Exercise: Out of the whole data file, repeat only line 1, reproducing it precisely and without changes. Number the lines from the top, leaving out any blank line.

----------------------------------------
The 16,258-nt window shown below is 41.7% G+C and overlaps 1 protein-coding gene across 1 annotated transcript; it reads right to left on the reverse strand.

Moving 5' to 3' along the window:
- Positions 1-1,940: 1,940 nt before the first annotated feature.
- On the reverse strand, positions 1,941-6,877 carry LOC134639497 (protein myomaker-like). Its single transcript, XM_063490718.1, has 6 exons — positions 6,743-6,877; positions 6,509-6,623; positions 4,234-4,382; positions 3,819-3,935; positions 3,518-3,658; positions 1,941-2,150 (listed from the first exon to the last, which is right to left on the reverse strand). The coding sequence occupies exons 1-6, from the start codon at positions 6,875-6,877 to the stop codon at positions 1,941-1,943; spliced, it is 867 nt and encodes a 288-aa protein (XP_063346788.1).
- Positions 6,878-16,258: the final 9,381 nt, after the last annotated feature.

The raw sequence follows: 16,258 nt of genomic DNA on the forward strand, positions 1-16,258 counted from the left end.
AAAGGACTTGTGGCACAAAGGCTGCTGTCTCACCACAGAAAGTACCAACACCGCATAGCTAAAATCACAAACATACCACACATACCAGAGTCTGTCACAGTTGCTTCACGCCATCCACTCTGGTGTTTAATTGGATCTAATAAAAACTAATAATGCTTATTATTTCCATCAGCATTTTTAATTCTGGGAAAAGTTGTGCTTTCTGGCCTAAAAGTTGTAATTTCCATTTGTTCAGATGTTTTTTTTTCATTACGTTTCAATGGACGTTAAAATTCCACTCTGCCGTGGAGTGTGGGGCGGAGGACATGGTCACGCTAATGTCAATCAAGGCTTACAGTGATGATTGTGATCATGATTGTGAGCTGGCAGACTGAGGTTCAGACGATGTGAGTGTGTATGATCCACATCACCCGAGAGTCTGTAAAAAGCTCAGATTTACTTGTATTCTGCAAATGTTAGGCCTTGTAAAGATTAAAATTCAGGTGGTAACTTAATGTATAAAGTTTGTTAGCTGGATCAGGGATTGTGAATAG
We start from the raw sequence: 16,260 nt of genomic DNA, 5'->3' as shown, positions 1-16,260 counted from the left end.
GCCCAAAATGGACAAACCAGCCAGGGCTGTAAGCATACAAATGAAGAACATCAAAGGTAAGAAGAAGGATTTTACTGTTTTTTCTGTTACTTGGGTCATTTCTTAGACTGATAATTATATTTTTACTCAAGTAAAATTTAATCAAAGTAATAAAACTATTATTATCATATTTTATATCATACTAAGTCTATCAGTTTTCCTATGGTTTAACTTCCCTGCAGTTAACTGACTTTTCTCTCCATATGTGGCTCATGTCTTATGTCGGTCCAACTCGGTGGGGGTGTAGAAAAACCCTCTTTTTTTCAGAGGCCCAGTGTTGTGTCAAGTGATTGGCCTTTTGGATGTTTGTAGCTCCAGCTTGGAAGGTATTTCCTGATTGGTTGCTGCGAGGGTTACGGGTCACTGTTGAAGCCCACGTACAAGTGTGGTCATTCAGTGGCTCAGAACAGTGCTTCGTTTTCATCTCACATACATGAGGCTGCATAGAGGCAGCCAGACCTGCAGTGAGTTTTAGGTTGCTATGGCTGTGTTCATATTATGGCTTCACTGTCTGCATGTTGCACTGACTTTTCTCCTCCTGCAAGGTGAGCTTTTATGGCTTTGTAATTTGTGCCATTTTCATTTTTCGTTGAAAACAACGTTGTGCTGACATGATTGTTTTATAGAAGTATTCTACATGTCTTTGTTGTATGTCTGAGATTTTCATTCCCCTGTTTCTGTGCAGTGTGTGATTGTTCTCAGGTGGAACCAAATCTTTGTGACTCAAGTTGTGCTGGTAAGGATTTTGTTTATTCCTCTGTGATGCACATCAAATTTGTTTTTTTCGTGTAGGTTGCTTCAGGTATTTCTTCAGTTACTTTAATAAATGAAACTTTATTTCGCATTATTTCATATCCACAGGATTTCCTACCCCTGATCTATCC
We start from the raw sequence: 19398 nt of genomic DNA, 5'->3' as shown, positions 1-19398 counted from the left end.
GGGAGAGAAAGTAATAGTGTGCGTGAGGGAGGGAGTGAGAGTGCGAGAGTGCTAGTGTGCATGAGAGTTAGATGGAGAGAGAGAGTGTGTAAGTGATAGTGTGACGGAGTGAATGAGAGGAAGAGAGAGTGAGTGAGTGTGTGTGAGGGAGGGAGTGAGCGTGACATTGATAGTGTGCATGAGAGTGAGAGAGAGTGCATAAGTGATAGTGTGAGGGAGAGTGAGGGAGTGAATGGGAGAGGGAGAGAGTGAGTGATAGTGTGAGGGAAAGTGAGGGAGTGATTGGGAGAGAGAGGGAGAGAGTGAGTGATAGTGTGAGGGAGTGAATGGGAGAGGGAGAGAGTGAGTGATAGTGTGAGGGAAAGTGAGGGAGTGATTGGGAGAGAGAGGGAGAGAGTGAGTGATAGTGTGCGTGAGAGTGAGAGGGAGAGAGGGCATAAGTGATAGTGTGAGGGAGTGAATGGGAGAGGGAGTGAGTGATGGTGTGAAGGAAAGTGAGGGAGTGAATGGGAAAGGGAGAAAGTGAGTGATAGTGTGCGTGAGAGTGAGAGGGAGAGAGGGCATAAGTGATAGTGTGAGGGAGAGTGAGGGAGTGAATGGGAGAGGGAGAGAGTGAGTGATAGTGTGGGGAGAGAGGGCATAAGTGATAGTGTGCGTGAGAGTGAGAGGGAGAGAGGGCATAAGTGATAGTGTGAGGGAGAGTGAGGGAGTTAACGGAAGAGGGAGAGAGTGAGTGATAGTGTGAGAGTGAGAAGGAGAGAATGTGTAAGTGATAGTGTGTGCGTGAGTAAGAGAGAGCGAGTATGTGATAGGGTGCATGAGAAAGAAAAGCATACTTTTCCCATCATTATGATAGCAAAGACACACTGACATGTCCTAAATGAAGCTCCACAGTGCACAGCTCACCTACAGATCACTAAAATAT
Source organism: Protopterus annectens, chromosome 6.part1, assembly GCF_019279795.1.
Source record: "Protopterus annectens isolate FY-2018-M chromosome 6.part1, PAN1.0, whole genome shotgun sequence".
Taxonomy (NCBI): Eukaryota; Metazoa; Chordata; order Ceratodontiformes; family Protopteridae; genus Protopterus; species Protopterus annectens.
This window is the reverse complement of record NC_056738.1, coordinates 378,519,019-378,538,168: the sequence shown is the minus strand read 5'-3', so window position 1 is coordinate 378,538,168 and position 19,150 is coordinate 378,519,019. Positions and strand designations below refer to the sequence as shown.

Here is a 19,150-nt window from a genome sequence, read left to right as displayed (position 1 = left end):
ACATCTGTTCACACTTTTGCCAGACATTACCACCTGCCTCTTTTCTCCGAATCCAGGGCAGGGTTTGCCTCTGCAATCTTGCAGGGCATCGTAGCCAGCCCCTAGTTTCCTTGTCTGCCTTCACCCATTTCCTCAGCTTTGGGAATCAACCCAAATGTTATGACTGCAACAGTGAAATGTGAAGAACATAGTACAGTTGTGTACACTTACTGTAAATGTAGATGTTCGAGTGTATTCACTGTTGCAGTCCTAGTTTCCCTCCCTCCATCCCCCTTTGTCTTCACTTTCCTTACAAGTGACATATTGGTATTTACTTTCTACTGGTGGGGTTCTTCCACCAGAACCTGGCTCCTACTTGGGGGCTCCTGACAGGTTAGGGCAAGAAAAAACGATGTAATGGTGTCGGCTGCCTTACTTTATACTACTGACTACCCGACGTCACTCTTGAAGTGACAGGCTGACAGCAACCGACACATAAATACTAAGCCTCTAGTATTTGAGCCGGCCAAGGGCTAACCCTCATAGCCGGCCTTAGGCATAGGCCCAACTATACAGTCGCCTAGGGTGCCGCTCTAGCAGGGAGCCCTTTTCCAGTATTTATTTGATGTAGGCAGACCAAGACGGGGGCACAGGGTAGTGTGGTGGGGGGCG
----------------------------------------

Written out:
The 16,258-nt window shown below is 41.7% G+C and overlaps 1 protein-coding gene across 1 annotated transcript; it reads right to left on the reverse strand.